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Oklahoma: Taxpayers To Be Held Liable After Cops Open Fire On Truck Full Of Toddlers, Shooting 3 Of Them

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Published on: January 10, 2020

Oklahoma City, OK — As TFTP reported last year, a rather disturbing scene unfolded in Oklahoma City as police officers attempting to kill a robbery suspect opened fire on four small children, shooting three of them. For months, the family and residents demanded answers and the police remained silent. Now, after the police have refused to hold anyone accountable, the mother of the three children who were shot is seeking legal action in the form of a lawsuit.

The Free Thought Project has learned that Olivia Hill has filed a tort claim against the city of Hugo. The claim was filed last month against the city, in which Hill is seeking unspecified monetary damages for pain and suffering, mental anguish and emotional distress, current and future medical bills and counseling, and damages to the truck.

“The shooting was objectively unreasonable, unnecessary, and reckless or negligent, and the City of Hugo and other members of the (Hugo Police Department) were negligent in hiring, training, and supervising the Officers who perpetrated it,” according to the claim.

According to WPSD, medical records say a bullet pierced the left frontal lobe of 4-year-old Asia Jacobs’ brain. Her 5-year-old brother suffered a skull fracture and her 1-year-old sister was left with deep facial cuts. Asia’s 2-year-old brother was not hit.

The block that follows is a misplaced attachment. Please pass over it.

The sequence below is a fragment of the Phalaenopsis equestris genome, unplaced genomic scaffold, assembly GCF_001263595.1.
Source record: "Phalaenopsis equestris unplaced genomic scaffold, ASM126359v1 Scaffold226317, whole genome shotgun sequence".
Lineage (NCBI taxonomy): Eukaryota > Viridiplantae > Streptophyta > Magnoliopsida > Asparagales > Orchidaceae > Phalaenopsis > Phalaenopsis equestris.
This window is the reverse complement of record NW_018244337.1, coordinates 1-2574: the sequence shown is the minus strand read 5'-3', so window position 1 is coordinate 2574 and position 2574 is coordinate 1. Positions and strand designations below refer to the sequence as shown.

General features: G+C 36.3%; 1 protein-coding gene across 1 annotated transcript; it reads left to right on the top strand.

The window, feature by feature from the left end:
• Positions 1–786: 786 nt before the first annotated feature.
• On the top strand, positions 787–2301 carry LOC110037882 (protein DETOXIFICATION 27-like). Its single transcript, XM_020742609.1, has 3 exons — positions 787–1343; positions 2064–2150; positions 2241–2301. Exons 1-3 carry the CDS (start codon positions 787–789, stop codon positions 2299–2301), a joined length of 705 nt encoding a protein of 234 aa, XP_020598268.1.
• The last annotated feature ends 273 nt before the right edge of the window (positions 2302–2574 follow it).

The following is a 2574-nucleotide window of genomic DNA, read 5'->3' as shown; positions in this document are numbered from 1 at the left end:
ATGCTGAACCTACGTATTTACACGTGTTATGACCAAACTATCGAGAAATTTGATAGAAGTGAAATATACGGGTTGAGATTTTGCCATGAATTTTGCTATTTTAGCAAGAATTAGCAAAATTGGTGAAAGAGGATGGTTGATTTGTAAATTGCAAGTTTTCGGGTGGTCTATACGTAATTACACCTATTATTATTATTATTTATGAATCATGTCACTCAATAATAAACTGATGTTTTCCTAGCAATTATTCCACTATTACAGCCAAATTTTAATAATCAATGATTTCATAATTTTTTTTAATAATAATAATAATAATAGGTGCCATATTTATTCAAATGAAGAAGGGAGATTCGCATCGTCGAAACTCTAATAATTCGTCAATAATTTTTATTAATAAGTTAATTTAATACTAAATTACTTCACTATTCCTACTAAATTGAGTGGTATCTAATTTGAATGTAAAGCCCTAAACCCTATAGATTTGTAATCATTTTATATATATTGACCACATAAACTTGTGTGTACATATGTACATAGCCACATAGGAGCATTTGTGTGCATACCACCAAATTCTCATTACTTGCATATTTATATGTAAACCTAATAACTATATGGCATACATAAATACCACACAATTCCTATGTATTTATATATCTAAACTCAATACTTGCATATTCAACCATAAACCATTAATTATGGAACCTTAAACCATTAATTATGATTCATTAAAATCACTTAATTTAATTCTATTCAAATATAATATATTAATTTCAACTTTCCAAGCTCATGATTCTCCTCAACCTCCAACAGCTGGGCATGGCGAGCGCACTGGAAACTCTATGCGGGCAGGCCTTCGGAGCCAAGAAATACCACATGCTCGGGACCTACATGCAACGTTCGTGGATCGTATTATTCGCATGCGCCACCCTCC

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The children’s mother, Olivia Hill, says: “Emotionally, they’re not OK. Physically, they’re here.” However, Hill notes that their injuries are substantial.

Not until six days after the shooting did police release any information as to what happened. While they have refused to elaborate on any video of the incident, we now know that the suspect William Devaughn Smith, 21, did not fire on police before police opened fire on the truck full of children. Also, we now know that police were in an unmarked car and not in uniform when they approached Smith.

According to police, they saw Smith in his pickup truck with the four children and when they made contact with him, they began shooting after they claim he tried to flee. Police claim that Smith attempted to run them over with the truck. However, as TFTP has reported on countless occasions, this defense is used all the time when cops could’ve simply stepped to the side and allowed the driver to leave — especially if there are four small children inside.

What’s more, according to the police report, Smith was backed up when he saw the plainclothes men pull out their guns and come after him. He then hit a pole in the parking lot and stopped.

Hill’s lawyer backs up this claim and says two Hugo detectives fired at least 26 shots into a stationary truck full of kids.

In May, police identified the officers involved as Hugo Police Department detectives Billy Jenkins and Chad Allen. Both of the officers were in an unmarked car and in plainclothes when they approached Smith.